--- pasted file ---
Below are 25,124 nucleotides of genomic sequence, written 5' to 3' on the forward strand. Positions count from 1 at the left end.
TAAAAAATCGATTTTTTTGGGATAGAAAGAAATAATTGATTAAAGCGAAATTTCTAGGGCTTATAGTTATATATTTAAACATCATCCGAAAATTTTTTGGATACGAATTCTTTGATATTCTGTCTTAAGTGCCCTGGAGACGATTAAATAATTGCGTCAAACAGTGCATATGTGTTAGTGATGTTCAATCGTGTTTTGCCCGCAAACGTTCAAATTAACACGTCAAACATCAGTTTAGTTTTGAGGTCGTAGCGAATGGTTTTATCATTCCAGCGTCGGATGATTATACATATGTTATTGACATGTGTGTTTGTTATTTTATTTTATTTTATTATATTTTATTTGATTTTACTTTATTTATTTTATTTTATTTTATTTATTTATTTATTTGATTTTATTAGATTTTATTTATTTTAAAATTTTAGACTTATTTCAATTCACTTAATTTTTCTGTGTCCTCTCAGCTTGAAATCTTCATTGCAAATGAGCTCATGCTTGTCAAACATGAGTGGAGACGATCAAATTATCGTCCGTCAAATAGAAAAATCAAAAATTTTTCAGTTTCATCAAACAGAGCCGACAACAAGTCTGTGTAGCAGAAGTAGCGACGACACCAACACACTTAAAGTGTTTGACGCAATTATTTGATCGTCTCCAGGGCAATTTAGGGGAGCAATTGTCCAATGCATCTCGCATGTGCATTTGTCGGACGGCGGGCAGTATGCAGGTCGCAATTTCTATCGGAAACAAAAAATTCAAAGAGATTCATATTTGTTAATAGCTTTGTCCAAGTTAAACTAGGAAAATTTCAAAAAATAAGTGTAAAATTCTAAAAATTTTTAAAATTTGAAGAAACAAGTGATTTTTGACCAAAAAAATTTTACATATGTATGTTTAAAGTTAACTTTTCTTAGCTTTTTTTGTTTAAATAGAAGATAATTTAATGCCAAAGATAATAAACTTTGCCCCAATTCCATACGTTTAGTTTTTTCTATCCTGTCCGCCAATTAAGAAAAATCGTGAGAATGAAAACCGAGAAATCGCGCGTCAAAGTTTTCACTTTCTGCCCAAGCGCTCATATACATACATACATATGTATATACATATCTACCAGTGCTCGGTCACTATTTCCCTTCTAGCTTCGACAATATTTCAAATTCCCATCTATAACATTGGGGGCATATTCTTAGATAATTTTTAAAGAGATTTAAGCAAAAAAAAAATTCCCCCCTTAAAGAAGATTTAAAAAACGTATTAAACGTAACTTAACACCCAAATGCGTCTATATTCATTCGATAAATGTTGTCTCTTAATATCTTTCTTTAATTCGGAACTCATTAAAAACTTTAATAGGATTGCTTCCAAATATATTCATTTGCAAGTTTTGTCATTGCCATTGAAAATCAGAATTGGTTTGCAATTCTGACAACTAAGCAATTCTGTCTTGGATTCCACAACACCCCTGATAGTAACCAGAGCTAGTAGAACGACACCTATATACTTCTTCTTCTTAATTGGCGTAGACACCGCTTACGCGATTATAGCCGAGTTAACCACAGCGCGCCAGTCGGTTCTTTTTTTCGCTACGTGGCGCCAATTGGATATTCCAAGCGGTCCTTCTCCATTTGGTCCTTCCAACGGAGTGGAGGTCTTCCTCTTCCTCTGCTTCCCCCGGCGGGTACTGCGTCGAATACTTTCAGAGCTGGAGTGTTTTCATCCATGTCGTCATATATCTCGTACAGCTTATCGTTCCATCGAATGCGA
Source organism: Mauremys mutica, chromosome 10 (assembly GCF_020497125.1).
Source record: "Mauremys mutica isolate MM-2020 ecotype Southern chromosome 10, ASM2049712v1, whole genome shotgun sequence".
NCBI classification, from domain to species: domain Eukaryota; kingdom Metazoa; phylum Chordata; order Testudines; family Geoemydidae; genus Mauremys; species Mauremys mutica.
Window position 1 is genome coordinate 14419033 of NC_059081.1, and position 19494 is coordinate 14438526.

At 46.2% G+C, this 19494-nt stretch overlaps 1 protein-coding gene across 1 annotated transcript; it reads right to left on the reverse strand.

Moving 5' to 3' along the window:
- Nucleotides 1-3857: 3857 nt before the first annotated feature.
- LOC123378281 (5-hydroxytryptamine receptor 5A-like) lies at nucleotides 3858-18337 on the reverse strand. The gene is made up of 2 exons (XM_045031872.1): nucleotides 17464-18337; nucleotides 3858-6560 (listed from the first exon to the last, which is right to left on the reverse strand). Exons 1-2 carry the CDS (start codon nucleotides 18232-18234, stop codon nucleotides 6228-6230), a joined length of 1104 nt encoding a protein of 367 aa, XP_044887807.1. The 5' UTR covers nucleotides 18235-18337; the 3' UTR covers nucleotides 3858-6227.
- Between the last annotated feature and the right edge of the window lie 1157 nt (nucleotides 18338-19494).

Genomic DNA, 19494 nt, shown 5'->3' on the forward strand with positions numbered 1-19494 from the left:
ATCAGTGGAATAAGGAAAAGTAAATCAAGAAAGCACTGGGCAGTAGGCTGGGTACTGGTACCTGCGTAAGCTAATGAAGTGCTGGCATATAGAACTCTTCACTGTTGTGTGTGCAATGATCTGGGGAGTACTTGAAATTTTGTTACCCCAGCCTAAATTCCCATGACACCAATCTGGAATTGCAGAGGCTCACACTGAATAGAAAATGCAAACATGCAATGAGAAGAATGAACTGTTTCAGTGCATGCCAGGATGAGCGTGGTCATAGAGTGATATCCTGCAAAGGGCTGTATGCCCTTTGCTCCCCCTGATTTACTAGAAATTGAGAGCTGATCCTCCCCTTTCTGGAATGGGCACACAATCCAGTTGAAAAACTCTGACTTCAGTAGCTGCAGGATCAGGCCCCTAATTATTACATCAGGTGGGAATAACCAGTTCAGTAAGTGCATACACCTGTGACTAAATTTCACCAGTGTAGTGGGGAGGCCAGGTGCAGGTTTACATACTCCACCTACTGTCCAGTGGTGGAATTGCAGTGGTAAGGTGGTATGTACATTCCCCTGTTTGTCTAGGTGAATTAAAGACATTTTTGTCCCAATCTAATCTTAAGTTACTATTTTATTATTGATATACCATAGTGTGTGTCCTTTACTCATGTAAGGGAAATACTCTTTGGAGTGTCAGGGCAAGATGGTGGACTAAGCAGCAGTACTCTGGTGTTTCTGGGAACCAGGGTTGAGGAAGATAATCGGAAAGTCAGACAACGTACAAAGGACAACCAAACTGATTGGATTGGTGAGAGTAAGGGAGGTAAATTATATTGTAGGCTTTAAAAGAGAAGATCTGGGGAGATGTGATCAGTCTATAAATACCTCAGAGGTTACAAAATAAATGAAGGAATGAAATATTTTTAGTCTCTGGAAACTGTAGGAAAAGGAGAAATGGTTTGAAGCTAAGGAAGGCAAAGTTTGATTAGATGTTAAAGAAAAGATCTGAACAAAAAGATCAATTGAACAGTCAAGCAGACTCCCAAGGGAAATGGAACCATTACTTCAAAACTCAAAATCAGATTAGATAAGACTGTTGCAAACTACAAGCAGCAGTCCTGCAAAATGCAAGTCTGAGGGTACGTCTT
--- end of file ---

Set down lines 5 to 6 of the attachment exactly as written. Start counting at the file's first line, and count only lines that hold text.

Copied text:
NCBI classification, from domain to species: domain Eukaryota; kingdom Metazoa; phylum Chordata; order Testudines; family Geoemydidae; genus Mauremys; species Mauremys mutica.
Window position 1 is genome coordinate 14419033 of NC_059081.1, and position 19494 is coordinate 14438526.